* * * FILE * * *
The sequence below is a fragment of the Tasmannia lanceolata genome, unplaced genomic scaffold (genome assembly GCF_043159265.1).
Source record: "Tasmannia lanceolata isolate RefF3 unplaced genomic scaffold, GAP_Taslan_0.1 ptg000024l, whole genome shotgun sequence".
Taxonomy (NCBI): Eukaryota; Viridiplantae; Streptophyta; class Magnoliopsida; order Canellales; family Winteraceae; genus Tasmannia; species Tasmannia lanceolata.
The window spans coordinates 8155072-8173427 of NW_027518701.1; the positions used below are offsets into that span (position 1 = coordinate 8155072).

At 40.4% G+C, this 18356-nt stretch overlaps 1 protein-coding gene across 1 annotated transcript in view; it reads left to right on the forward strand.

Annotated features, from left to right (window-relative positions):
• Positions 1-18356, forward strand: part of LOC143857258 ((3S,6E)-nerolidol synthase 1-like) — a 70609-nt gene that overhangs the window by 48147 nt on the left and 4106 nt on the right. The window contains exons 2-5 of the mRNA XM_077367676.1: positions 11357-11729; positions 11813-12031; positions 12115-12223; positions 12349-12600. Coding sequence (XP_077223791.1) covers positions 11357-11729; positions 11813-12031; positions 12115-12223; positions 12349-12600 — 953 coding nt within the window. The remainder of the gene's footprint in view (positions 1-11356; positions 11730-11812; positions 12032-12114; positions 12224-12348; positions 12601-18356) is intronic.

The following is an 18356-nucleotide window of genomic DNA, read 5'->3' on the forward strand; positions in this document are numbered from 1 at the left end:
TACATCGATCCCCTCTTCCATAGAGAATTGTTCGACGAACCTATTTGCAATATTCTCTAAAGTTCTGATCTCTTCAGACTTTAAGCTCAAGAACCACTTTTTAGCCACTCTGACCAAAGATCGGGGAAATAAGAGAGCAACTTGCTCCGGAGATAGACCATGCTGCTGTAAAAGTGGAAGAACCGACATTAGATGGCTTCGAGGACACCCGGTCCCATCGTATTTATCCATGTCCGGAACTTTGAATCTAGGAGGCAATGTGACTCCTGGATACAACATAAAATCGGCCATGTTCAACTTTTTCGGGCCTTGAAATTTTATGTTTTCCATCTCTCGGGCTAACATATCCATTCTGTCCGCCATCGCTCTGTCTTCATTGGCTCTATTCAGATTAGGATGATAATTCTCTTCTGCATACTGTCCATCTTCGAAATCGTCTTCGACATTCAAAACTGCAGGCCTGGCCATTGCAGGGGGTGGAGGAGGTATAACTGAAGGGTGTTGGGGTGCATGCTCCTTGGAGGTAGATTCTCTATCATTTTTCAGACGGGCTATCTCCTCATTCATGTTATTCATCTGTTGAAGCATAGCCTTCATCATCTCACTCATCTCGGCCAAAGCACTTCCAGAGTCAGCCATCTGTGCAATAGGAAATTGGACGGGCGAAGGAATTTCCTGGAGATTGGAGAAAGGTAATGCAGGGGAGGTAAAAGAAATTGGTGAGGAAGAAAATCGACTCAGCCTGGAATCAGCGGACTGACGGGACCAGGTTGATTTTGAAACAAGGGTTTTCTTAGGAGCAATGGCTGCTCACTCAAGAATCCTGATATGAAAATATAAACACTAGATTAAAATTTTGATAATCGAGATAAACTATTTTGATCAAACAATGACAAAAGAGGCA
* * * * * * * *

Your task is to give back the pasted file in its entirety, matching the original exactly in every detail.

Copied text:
The sequence below is a fragment of the Tasmannia lanceolata genome, unplaced genomic scaffold (genome assembly GCF_043159265.1).
Source record: "Tasmannia lanceolata isolate RefF3 unplaced genomic scaffold, GAP_Taslan_0.1 ptg000024l, whole genome shotgun sequence".
Taxonomy (NCBI): Eukaryota; Viridiplantae; Streptophyta; class Magnoliopsida; order Canellales; family Winteraceae; genus Tasmannia; species Tasmannia lanceolata.
The window spans coordinates 8155072-8173427 of NW_027518701.1; the positions used below are offsets into that span (position 1 = coordinate 8155072).

At 40.4% G+C, this 18356-nt stretch overlaps 1 protein-coding gene across 1 annotated transcript in view; it reads left to right on the forward strand.

Annotated features, from left to right (window-relative positions):
• Positions 1-18356, forward strand: part of LOC143857258 ((3S,6E)-nerolidol synthase 1-like) — a 70609-nt gene that overhangs the window by 48147 nt on the left and 4106 nt on the right. The window contains exons 2-5 of the mRNA XM_077367676.1: positions 11357-11729; positions 11813-12031; positions 12115-12223; positions 12349-12600. Coding sequence (XP_077223791.1) covers positions 11357-11729; positions 11813-12031; positions 12115-12223; positions 12349-12600 — 953 coding nt within the window. The remainder of the gene's footprint in view (positions 1-11356; positions 11730-11812; positions 12032-12114; positions 12224-12348; positions 12601-18356) is intronic.

The following is an 18356-nucleotide window of genomic DNA, read 5'->3' on the forward strand; positions in this document are numbered from 1 at the left end:
TACATCGATCCCCTCTTCCATAGAGAATTGTTCGACGAACCTATTTGCAATATTCTCTAAAGTTCTGATCTCTTCAGACTTTAAGCTCAAGAACCACTTTTTAGCCACTCTGACCAAAGATCGGGGAAATAAGAGAGCAACTTGCTCCGGAGATAGACCATGCTGCTGTAAAAGTGGAAGAACCGACATTAGATGGCTTCGAGGACACCCGGTCCCATCGTATTTATCCATGTCCGGAACTTTGAATCTAGGAGGCAATGTGACTCCTGGATACAACATAAAATCGGCCATGTTCAACTTTTTCGGGCCTTGAAATTTTATGTTTTCCATCTCTCGGGCTAACATATCCATTCTGTCCGCCATCGCTCTGTCTTCATTGGCTCTATTCAGATTAGGATGATAATTCTCTTCTGCATACTGTCCATCTTCGAAATCGTCTTCGACATTCAAAACTGCAGGCCTGGCCATTGCAGGGGGTGGAGGAGGTATAACTGAAGGGTGTTGGGGTGCATGCTCCTTGGAGGTAGATTCTCTATCATTTTTCAGACGGGCTATCTCCTCATTCATGTTATTCATCTGTTGAAGCATAGCCTTCATCATCTCACTCATCTCGGCCAAAGCACTTCCAGAGTCAGCCATCTGTGCAATAGGAAATTGGACGGGCGAAGGAATTTCCTGGAGATTGGAGAAAGGTAATGCAGGGGAGGTAAAAGAAATTGGTGAGGAAGAAAATCGACTCAGCCTGGAATCAGCGGACTGACGGGACCAGGTTGATTTTGAAACAAGGGTTTTCTTAGGAGCAATGGCTGCTCACTCAAGAATCCTGATATGAAAATATAAACACTAGATTAAAATTTTGATAATCGAGATAAACTATTTTGATCAAACAATGACAAAAGAGGCA